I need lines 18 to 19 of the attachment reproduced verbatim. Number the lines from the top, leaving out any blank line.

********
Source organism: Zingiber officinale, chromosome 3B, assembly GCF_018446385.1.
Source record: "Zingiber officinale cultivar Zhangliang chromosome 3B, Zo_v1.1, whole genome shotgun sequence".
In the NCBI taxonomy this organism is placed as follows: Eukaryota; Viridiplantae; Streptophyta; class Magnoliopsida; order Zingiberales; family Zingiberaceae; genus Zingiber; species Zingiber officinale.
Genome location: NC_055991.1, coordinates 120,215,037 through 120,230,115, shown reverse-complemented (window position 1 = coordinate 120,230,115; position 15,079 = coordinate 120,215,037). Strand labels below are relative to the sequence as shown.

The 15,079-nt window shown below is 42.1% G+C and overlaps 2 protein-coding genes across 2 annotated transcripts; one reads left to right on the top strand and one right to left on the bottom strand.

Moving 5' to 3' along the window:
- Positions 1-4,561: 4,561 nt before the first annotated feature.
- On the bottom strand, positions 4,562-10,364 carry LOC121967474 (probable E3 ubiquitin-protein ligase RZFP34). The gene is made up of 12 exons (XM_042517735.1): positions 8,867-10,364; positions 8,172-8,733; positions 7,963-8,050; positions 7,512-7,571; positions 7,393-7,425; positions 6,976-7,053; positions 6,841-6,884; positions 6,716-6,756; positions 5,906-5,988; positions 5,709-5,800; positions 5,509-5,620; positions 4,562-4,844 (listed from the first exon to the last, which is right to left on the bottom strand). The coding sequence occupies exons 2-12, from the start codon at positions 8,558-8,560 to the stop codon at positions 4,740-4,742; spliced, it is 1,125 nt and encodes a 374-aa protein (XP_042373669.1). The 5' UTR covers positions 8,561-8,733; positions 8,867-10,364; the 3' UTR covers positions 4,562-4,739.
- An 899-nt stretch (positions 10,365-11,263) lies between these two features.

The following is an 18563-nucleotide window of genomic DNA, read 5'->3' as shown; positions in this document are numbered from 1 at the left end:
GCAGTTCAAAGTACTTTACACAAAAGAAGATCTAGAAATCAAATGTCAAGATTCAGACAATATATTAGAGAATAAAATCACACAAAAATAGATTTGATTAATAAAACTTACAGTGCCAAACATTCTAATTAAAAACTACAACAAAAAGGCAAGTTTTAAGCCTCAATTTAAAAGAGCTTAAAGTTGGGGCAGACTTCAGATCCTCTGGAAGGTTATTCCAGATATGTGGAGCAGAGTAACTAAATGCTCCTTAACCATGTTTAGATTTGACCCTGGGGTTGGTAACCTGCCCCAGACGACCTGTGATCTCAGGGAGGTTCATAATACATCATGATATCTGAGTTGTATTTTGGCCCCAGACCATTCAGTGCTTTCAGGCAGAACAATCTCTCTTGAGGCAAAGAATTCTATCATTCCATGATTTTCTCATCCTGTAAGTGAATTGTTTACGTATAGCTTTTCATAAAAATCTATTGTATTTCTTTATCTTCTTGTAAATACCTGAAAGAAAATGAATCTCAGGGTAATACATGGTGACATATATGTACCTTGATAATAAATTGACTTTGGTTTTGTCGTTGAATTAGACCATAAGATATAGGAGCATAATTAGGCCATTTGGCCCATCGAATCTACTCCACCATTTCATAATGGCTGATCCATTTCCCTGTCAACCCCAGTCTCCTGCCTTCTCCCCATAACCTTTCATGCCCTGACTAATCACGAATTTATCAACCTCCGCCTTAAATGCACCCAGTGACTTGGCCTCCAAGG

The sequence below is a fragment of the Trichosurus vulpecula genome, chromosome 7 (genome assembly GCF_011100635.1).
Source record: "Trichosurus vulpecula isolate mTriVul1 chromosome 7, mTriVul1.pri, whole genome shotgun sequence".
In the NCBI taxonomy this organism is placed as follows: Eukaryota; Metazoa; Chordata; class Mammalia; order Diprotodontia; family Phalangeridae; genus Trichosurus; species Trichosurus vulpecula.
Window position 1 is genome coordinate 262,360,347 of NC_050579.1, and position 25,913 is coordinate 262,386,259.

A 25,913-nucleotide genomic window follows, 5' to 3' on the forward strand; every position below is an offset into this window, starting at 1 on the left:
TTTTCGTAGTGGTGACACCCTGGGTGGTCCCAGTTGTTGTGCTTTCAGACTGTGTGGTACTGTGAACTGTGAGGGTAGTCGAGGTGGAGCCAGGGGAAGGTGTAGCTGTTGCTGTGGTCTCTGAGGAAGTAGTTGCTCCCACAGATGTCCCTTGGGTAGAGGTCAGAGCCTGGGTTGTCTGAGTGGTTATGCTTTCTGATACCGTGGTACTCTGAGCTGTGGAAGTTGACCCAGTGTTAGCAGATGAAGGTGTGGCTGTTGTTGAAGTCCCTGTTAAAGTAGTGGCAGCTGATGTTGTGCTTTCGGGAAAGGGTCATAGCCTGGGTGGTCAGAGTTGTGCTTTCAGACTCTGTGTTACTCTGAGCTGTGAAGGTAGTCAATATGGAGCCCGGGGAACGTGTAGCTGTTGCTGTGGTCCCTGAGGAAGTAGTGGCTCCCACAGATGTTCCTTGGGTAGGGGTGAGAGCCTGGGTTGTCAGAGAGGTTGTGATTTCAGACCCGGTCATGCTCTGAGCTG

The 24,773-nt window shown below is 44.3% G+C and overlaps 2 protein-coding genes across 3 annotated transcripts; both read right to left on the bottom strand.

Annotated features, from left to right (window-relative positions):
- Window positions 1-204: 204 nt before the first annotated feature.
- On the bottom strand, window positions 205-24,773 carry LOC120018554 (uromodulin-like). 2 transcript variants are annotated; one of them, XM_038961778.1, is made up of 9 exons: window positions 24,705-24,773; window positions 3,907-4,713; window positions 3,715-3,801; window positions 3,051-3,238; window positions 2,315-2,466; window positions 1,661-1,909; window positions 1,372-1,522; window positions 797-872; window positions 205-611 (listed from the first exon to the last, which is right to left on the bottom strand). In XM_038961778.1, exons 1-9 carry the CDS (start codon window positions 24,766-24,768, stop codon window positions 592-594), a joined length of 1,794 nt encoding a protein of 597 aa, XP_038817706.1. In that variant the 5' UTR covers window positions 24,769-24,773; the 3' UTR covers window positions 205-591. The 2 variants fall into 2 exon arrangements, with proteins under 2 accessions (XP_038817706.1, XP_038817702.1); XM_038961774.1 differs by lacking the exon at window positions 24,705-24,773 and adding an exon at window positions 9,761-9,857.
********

The 24,773-nt window shown below is 44.3% G+C and overlaps 2 protein-coding genes across 3 annotated transcripts; both read right to left on the bottom strand.

Annotated features, from left to right (window-relative positions):